The Dillon series have always attempted to set a theme and give players a sense of the world. In Dillon’s Rolling Western and Dillon: The Last Ranger, we saw what was basically a frontier in the wild west, occasionally seeing some NPCs in the appropriate areas with the right sorts of language. But with Dillon’s Dead-Heat Breakers, things go a step further. With a new, post-apocalyptic setting, we have an opportunity to feel like a member of a community. There’s more of a center, and it does this installment a great service.
The main reason this opportunity to explore a town, talk with people and work in the community is to help us find our bearings. Dillon’s Dead-Heat Breakers completely eschews the previous setting. This is no longer a Western, relying on its familiar tropes. It is more of a Mad Max situation. To understand what is at stake and give us a reason to fight, we need to see what the people around us are like. We have to know what we are fighting for. We even have to see who we could be working with, if you spend money to recruit them for an upcoming fight. With the previous two games, the atmosphere is enough and Vanpool could get away with telling who and what they are fighting for. This new one needs more of a foundation, and showing us, rather than telling us, gives us that.
Having the actual town to explore is important, because it not only familiarizes us with the world, but the world with us. In the Dillon series, Dillon the armadillo and his partner, Russ, are renowned. They are known in every town they visit. Our amiimal avatar? Not so much. We start as an outsider that no one knows. By allowing us to visit with people and take part in minigames that help us deal with the city’s waste management, aid people in the grocery store, feed the scroggs I am trying to protect, practice attacking grocks in an arcade game and recruit people to help me at the hotel. It is about being seen and part of an area.
This adds to the realism of the game. How are you going to afford to defend the city? Where do you get the money to hire extra allies? These actions around town each day aren’t just about getting your face out there and making it a better place to live. It is giving you money to keep fighting. And, since you are limited to only a few actions each in-game day before an assault, you can really feel like you have to budget and manage. It adds to the strategic elements when Dillon’s Dead-Heat Breakers makes you think about how you’ll properly manage your downtime as well as the more active battles and attacks.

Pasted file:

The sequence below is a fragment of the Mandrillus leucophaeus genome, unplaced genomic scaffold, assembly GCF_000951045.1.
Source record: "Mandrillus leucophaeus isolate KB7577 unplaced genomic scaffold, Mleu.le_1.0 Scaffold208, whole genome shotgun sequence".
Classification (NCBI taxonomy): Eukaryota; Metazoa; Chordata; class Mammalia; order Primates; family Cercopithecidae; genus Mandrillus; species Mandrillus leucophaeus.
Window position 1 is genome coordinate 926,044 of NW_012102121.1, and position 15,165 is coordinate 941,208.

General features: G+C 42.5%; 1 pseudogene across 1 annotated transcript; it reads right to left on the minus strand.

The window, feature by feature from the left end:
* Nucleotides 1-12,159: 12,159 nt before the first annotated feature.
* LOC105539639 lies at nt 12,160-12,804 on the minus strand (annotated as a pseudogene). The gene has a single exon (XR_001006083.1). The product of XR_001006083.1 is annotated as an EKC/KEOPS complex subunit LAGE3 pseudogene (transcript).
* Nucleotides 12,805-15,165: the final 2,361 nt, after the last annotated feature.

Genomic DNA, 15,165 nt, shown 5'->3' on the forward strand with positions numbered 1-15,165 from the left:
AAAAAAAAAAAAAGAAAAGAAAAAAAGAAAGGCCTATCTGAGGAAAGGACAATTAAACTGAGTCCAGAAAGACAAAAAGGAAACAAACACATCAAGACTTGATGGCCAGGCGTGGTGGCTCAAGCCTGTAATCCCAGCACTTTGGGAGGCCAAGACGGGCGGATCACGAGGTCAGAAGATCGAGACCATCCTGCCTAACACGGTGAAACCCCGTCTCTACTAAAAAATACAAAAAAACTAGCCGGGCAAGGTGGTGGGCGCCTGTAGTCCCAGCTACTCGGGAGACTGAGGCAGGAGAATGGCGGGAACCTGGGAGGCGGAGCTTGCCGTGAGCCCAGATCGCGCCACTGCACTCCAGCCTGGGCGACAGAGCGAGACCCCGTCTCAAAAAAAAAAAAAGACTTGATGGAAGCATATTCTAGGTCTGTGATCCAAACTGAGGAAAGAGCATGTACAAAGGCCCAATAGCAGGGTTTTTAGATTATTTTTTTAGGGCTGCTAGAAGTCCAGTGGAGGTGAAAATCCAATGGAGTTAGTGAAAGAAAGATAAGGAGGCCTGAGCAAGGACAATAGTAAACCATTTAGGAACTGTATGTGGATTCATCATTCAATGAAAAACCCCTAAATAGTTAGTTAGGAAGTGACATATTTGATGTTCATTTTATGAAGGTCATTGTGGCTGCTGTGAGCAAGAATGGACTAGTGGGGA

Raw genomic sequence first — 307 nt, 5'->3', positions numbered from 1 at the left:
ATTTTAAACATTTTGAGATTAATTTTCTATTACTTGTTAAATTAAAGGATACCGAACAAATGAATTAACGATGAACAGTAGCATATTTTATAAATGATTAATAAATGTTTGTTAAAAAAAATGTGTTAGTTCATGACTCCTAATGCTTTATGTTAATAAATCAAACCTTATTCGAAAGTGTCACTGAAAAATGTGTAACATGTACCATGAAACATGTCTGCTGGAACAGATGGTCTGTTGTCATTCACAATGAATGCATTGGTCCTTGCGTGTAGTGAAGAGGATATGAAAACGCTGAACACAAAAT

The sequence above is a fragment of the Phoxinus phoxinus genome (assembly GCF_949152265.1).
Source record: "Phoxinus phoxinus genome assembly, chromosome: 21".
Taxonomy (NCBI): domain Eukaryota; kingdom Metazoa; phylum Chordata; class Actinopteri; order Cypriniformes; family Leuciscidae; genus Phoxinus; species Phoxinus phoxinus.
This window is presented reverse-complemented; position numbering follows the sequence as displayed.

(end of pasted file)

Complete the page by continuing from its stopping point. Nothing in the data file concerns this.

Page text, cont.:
I think that is why the grocery story segments end up being so appropriate. As I mentioned earlier, tending shop is one of the things you can do when you have spare time in Dillon’s Dead-Heat Breakers. It mimics the experience in a way that feels satisfying, even though it can be considered busywork. You need to arrange products properly. You have to help customers by ringing them up. It makes sense within the world.
It also trains us. Dillon’s Dead-Heat Breakers has two minigames that help us get better at defending when grocks invade. As your amiimal, you can briefly fight grocks in the VR game. It lets you experiment with weapons and different types of foes, letting you see what things could be like in a no pressure environment. If you head to the race track, you can step into Dillon’s shoes and practice rolling down a road. This is great practice for the final rundown against grock bosses in each area, as it helps you maintain speed and steer.
Dillon’s Dead Heat Breakers really expands players’ gameplay experience. By offering us a city we can actually explore, we have a chance to learn more about the world. We can help make our amiimal avatar become part of a community. This semblance of a daily life gives us a chance to earn money, while also participating in experiences that will help us succeed when the grocks come to town. It is all very effective.
Dillon’s Dead-Heat Breakers is available for the Nintendo 3DS.